It’s official: Kiwix will be mentoring students as part of the Google Summer of Code (GSoC) for the 4th year in a row, next to the likes of Qemu, the Python Foundation and many, many others: check them out here!
What is new this year?
Google’s requirements have changed slightly in the sense that each project should be completed / completable within 175 hours of work over a 10-week period (so pretty much a part-time job; and, yes, this is of course a paid internship). With a coding period of 10 weeks, there’s even a bit of room for a break somewhere in the middle (if there are exams, for instance).
Anyone above the age of 18 is eligible as long as they are enrolled in a post-secondary program (college, university, e.g. anything above high-school).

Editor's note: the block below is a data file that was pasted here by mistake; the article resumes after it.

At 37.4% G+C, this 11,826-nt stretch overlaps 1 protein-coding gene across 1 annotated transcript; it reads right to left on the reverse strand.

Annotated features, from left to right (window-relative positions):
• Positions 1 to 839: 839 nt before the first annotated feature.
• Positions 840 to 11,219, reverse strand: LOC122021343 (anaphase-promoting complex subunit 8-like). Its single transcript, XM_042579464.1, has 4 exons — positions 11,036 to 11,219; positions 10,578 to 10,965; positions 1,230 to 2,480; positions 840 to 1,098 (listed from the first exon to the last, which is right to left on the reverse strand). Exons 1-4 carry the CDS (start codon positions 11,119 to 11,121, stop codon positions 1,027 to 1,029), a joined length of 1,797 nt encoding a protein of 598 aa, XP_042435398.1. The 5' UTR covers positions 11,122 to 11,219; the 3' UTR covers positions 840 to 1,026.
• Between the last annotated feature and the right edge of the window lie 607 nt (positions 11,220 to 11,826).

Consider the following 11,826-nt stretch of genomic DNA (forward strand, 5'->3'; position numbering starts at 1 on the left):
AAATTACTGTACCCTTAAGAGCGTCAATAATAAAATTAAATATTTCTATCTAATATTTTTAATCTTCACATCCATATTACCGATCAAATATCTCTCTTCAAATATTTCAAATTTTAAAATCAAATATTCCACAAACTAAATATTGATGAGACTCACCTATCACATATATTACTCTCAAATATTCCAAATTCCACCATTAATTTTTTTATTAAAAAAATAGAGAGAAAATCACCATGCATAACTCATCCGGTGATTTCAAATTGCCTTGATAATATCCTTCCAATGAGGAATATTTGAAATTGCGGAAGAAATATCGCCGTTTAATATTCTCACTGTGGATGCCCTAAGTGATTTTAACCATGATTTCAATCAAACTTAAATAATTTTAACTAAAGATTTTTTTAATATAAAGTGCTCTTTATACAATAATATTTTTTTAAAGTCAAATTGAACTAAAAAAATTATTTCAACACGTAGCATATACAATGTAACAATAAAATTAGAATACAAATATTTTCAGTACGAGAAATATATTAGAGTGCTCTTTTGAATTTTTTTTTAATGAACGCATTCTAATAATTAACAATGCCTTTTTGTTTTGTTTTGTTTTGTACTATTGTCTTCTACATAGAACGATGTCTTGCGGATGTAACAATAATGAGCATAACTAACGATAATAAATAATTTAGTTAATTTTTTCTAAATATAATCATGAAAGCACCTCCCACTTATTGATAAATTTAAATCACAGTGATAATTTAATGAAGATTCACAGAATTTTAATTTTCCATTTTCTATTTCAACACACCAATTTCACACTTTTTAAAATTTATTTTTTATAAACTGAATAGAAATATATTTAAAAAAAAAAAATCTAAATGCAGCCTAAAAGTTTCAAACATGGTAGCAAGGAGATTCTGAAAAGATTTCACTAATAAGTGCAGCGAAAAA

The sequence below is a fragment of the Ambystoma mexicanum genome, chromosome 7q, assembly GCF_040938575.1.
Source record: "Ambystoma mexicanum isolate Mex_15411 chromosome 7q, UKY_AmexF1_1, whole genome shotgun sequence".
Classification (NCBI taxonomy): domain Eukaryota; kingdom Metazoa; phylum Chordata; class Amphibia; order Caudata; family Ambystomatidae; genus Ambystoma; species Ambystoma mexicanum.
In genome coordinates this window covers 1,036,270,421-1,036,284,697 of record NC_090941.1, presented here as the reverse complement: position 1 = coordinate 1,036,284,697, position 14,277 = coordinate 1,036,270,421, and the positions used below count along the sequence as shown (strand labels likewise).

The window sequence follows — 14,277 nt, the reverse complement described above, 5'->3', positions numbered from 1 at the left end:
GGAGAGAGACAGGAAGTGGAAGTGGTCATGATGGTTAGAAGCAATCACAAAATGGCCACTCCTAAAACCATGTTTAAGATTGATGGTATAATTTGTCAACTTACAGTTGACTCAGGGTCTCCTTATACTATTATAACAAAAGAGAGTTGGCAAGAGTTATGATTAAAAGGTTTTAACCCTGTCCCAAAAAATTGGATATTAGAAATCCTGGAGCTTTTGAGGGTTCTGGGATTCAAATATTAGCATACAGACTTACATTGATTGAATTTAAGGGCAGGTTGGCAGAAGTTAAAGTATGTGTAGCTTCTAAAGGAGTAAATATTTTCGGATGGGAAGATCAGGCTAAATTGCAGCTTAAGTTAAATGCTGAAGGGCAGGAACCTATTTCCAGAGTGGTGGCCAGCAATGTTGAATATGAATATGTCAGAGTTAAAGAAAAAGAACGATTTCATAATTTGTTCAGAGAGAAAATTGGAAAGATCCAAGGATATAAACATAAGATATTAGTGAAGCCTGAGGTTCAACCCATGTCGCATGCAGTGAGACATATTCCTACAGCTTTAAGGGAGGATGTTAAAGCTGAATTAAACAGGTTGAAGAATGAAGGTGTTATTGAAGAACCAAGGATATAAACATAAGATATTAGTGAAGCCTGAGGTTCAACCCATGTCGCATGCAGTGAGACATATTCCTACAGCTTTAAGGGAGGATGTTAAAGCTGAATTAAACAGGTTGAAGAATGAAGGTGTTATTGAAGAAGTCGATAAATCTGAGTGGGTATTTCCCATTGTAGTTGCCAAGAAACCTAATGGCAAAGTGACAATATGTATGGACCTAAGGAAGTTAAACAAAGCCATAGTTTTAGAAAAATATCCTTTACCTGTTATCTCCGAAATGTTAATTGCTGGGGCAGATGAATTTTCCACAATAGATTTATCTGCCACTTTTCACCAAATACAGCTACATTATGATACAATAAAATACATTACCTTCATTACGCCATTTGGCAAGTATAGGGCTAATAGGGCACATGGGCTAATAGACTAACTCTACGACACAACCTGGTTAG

The new list of projects for this year at Kiwix is available here: there’s a bit of everything for everyone and every range of skills, but remember that we’re totally welcoming of new ideas: as a matter of fact, four of the five last students we’ve had came up with their own project ideas.
What is not new?
Google Summer of Code is a very, very competitive thing – not because it’s hard in itself, but because there are only so many spots available for a lot of applicants.
How do we select these happy few? To be honest, a good proposal is nice but we first want to see the quality of your code (meaning there are no bugs, of course, but the also code does solve an actual issue or improves an existing process). It’s easy to spot whether people understand what they are doing, and why they are doing it this way. We can therefore only recommend prospective applicants to spend 10 minutes understanding what offline access is, what situations could be that require offline access, and how you would go about solving this problem (and make the world a better place for 4 billion people).